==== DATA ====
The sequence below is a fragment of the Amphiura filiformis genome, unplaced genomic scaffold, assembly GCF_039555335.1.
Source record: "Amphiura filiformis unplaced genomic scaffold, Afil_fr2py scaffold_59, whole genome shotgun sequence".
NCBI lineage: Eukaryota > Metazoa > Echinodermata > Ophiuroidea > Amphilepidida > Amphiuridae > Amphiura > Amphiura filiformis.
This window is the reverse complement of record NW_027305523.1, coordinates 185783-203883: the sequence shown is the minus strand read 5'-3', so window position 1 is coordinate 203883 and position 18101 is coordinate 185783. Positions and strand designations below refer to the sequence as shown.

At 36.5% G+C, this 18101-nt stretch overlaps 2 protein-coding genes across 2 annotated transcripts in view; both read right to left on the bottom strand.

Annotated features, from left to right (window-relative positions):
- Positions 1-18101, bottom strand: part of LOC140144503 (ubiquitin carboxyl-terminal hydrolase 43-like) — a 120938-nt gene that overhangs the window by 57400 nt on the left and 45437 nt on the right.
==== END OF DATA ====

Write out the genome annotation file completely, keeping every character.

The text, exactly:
The sequence below is a fragment of the Amphiura filiformis genome, unplaced genomic scaffold, assembly GCF_039555335.1.
Source record: "Amphiura filiformis unplaced genomic scaffold, Afil_fr2py scaffold_59, whole genome shotgun sequence".
NCBI lineage: Eukaryota > Metazoa > Echinodermata > Ophiuroidea > Amphilepidida > Amphiuridae > Amphiura > Amphiura filiformis.
This window is the reverse complement of record NW_027305523.1, coordinates 185783-203883: the sequence shown is the minus strand read 5'-3', so window position 1 is coordinate 203883 and position 18101 is coordinate 185783. Positions and strand designations below refer to the sequence as shown.

At 36.5% G+C, this 18101-nt stretch overlaps 2 protein-coding genes across 2 annotated transcripts in view; both read right to left on the bottom strand.

Annotated features, from left to right (window-relative positions):
- Positions 1-18101, bottom strand: part of LOC140144503 (ubiquitin carboxyl-terminal hydrolase 43-like) — a 120938-nt gene that overhangs the window by 57400 nt on the left and 45437 nt on the right.